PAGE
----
COLLEGE STATION, Texas -- The Southern California men's tennis team is likely to be Texas A&M's biggest backer if the university makes another bid to host the NCAA tennis tournament.
The Trojans won their second national title played at the Mitchell Tennis Center on Tuesday, disposing of No. 3 seed Ohio State, 4-1. In all, Southern Cal has 17 NCAA tennis titles.
On the women's side, Duke rolled to its first crown, winning 4-0 over California, which lost to UCLA in the final last season.
Southern Cal's men defeated Georgia for the championship in 2002, while Peter Smith was in the stands about to become the new Trojans coach for a retiring Dick Leach.
"I will tell you honestly, Prakash Amritaj [who clinched the last title] Facebooked me this morning and just said let's do it, let's do it. I just remember him pulling his shirt off when they won," Smith said. "The last time USC won it, I was being offered the job as they won it. I watched the whole thing and I was shocked they offered me the job as it was going on. To be back here seven years later and to be on the court, it's surreal."
No. 8 Southern Cal (25-5) won the doubles point, with Jaak Poldma and Matt Kecki breaking with a forehand winner by Poldma for a 9-7 victory and the first point.
The Trojans wasted little time in going up 3-0. Daniel Nguyen won the first seven games against Chase Buchanan and cruised to a 6-0, 6-2 victory, while Abdullah Magdas toppled Matt Allare 6-2, 6-3.
No. 3 seed Ohio State (36-2) won three first sets, but Robert Farah bounced back for a 5-7, 6-1, 6-4 victory over third-ranked Bryan Koniecko for the clinching point.
"Rob breaks at 3-all, I was watching every point and once he got to five he had two shots at [the match] and it was downhill from there," Smith said of the 6-foot-3 junior with the big serve. "He may not have felt it was downhill."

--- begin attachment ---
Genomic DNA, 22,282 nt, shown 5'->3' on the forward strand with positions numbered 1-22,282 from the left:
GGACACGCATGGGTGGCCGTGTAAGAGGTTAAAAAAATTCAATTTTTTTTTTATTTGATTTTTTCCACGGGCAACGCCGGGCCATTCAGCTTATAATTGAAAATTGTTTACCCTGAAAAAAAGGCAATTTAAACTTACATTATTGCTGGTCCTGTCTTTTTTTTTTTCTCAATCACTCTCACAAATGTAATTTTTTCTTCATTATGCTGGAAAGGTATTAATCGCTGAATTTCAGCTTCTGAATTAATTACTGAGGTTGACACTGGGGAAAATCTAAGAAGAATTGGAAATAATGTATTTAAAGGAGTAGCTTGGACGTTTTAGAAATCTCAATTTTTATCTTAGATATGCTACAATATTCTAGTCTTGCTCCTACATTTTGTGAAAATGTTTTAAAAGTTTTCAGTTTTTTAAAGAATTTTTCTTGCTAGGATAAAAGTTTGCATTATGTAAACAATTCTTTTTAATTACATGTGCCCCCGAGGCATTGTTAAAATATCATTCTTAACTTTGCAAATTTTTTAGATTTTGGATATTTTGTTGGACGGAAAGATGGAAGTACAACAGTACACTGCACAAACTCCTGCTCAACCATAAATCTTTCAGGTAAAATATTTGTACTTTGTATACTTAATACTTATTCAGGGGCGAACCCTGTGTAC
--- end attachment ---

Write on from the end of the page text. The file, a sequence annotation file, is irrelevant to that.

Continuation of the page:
Farah had experience in winning an NCAA title, claiming the doubles crown last season at Tulsa.
The Buckeyes' lone point came when Justin Kronauge, who put Ohio State into the final, defeated Poldma, 7-6, 6-4. Ohio State was in a final for the first time after reaching the quarterfinals the last three seasons.
No. 3 seed Duke (29-3) won the first two doubles matches to go up 1-0 in the women's finals. The doubles also proved costly for Cal when Claire Ilcinkas strained her right calf and was unable to go in the singles. The injury forced the Bears to move their Nos. 5 and 6 players up and insert Marion Ravelojaona, who had not played in two weeks, at No. 6.
"That took a lot of wind out of our sails, and to Duke's credit they stepped up and took advantage of the situation and came out in the singles," Cal coach Amanda Augustus.
Duke picked up two of its three singles points on those courts where the Cal players had to move up.
"The start we got off to in singles was unbelievable. I was in awe," Duke coach Jamie Ashworth said. "We just gave them absolutely no breathing room which was an amazing thing for us."
Reka Zsilinszka put Duke up 2-0 with a 6-1, 6-2 victory.
Jessi Robinson won the final five games and gained the third point with a 6-2, 6-4 victory over Ravelojaona. A minute later, Melissa Mang hit a forehand winner to secure the title with a 6-1, 6-3 win over Stephany Chang at the No. 5 spot.
"To have our two seniors win the last two matches almost simultaneously was just a special moment that I'll never forget, and I know they'll never forget," Ashworth said.